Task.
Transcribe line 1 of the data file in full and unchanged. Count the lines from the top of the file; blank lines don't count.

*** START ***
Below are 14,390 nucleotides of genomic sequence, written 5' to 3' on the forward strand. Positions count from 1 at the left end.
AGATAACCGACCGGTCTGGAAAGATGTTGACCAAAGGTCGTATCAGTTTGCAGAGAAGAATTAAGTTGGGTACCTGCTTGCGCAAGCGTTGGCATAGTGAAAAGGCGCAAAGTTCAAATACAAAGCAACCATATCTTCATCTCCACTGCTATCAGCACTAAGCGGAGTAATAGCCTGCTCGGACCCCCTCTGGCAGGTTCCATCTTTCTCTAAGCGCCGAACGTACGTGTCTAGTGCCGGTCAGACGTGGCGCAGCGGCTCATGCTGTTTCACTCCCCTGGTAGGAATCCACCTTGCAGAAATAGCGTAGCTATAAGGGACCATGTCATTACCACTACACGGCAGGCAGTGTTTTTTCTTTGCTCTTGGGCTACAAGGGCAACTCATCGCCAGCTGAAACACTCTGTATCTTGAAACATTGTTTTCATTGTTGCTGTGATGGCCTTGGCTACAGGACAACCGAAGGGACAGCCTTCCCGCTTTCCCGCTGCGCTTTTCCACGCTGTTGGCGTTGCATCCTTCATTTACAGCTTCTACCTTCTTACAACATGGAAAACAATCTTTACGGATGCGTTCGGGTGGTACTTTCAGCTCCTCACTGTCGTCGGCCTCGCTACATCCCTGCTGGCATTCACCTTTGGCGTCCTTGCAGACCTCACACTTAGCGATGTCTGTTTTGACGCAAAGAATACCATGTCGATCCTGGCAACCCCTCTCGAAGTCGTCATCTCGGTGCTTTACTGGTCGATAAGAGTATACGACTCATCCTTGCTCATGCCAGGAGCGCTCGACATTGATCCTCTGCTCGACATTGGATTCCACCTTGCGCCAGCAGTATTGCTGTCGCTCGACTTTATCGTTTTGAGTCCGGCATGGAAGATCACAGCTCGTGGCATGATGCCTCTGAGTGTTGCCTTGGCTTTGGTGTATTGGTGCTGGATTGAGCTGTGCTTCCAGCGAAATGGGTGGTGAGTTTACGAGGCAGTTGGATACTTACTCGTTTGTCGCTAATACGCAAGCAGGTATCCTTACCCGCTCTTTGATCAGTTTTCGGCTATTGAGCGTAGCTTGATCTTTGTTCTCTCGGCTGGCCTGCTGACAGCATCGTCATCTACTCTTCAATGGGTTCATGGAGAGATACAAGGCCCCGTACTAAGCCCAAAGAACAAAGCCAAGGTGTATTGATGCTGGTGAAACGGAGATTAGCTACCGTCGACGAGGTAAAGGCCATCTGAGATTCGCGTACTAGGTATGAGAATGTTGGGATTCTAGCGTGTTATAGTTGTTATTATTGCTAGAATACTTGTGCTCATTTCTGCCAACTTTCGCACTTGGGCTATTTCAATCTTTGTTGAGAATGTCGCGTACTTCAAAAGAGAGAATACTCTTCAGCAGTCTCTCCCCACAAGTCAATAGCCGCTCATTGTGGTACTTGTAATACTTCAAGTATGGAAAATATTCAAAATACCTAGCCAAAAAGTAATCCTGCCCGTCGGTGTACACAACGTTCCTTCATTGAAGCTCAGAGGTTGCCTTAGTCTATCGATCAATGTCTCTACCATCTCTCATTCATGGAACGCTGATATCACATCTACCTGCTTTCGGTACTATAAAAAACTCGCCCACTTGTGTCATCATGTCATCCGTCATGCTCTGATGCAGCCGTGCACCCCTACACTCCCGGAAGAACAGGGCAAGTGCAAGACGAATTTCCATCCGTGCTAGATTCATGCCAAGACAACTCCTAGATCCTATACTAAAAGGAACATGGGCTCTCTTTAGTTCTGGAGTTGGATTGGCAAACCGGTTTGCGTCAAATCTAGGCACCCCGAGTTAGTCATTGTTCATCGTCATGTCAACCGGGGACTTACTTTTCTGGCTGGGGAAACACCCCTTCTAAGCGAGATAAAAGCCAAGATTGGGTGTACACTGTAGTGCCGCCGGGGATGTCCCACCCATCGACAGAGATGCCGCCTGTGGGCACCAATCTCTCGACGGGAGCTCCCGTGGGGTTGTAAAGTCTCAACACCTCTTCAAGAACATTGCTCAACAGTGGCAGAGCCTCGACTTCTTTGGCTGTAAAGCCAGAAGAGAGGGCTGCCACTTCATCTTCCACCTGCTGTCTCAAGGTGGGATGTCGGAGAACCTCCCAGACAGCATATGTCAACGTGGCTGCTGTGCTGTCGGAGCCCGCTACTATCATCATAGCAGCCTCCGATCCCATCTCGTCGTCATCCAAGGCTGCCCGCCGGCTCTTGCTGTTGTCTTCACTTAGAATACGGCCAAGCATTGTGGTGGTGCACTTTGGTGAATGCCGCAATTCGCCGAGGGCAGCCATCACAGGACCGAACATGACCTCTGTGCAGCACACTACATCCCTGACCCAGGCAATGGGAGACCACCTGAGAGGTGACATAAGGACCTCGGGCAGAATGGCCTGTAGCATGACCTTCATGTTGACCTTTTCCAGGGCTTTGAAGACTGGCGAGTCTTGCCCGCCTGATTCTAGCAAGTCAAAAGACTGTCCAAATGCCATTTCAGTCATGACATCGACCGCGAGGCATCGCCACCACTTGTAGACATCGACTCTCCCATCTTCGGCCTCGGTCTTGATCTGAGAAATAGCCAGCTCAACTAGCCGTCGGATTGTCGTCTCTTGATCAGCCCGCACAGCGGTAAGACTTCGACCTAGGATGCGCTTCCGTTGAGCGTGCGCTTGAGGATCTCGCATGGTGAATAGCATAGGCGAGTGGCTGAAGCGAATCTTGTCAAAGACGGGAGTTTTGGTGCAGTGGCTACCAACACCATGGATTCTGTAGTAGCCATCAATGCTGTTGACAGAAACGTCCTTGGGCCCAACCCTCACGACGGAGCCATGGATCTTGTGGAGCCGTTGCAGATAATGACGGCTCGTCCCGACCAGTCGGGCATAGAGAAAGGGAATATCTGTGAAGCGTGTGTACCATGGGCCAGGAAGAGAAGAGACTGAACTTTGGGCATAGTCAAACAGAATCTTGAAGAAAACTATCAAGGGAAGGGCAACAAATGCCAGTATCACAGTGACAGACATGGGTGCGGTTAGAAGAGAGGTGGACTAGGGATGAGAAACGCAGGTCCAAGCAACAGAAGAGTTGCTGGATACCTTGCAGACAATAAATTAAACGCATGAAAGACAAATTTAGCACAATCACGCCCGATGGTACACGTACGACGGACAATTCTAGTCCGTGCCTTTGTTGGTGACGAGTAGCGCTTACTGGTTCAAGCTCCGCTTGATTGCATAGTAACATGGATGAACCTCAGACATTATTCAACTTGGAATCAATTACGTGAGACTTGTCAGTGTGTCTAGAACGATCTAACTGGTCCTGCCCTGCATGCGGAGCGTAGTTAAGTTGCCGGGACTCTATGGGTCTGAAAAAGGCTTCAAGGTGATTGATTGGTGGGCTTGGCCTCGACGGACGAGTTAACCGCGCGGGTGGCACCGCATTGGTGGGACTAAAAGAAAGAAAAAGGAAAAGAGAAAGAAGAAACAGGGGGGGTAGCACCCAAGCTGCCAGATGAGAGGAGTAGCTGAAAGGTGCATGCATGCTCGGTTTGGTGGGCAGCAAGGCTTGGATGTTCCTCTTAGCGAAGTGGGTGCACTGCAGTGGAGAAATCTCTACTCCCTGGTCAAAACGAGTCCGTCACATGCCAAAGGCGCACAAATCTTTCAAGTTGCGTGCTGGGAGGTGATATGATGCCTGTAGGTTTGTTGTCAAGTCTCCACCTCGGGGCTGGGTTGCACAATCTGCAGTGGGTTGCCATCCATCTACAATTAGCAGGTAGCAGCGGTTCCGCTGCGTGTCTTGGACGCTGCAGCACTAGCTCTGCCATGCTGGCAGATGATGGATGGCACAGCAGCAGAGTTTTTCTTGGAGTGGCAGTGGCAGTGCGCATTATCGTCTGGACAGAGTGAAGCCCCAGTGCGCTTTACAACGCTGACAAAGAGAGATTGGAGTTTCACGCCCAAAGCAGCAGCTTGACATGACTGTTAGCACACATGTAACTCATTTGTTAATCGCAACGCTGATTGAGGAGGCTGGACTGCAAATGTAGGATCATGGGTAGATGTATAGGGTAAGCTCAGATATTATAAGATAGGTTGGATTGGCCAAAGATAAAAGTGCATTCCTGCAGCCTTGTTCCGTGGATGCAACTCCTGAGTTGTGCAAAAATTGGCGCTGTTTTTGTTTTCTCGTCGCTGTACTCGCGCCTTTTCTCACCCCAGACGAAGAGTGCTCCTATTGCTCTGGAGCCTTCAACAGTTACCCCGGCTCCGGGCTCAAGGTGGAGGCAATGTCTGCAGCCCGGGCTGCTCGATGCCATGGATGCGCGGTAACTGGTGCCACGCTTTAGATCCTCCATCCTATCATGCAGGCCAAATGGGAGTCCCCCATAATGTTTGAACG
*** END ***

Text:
Below are 14,390 nucleotides of genomic sequence, written 5' to 3' on the forward strand. Positions count from 1 at the left end.